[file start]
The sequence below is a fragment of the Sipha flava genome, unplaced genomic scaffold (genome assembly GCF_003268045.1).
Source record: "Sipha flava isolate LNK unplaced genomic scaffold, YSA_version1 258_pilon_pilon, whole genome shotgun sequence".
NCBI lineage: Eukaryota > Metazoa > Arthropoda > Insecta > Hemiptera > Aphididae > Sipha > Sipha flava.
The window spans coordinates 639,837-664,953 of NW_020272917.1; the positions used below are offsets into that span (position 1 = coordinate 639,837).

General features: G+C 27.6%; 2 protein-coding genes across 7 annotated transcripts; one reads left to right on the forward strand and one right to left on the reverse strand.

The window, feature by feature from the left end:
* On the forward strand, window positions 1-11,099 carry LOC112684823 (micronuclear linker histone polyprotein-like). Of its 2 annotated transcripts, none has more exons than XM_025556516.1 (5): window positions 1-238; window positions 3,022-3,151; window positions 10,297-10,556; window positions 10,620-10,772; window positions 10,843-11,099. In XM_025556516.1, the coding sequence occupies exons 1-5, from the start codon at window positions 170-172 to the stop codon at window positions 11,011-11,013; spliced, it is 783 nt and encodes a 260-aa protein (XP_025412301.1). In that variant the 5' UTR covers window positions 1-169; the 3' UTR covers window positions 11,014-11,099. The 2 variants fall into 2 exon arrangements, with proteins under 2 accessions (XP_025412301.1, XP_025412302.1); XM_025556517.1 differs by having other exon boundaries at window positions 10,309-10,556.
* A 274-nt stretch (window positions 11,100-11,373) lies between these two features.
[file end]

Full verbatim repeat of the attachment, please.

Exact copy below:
The sequence below is a fragment of the Sipha flava genome, unplaced genomic scaffold (genome assembly GCF_003268045.1).
Source record: "Sipha flava isolate LNK unplaced genomic scaffold, YSA_version1 258_pilon_pilon, whole genome shotgun sequence".
NCBI lineage: Eukaryota > Metazoa > Arthropoda > Insecta > Hemiptera > Aphididae > Sipha > Sipha flava.
The window spans coordinates 639,837-664,953 of NW_020272917.1; the positions used below are offsets into that span (position 1 = coordinate 639,837).

General features: G+C 27.6%; 2 protein-coding genes across 7 annotated transcripts; one reads left to right on the forward strand and one right to left on the reverse strand.

The window, feature by feature from the left end:
* On the forward strand, window positions 1-11,099 carry LOC112684823 (micronuclear linker histone polyprotein-like). Of its 2 annotated transcripts, none has more exons than XM_025556516.1 (5): window positions 1-238; window positions 3,022-3,151; window positions 10,297-10,556; window positions 10,620-10,772; window positions 10,843-11,099. In XM_025556516.1, the coding sequence occupies exons 1-5, from the start codon at window positions 170-172 to the stop codon at window positions 11,011-11,013; spliced, it is 783 nt and encodes a 260-aa protein (XP_025412301.1). In that variant the 5' UTR covers window positions 1-169; the 3' UTR covers window positions 11,014-11,099. The 2 variants fall into 2 exon arrangements, with proteins under 2 accessions (XP_025412301.1, XP_025412302.1); XM_025556517.1 differs by having other exon boundaries at window positions 10,309-10,556.
* A 274-nt stretch (window positions 11,100-11,373) lies between these two features.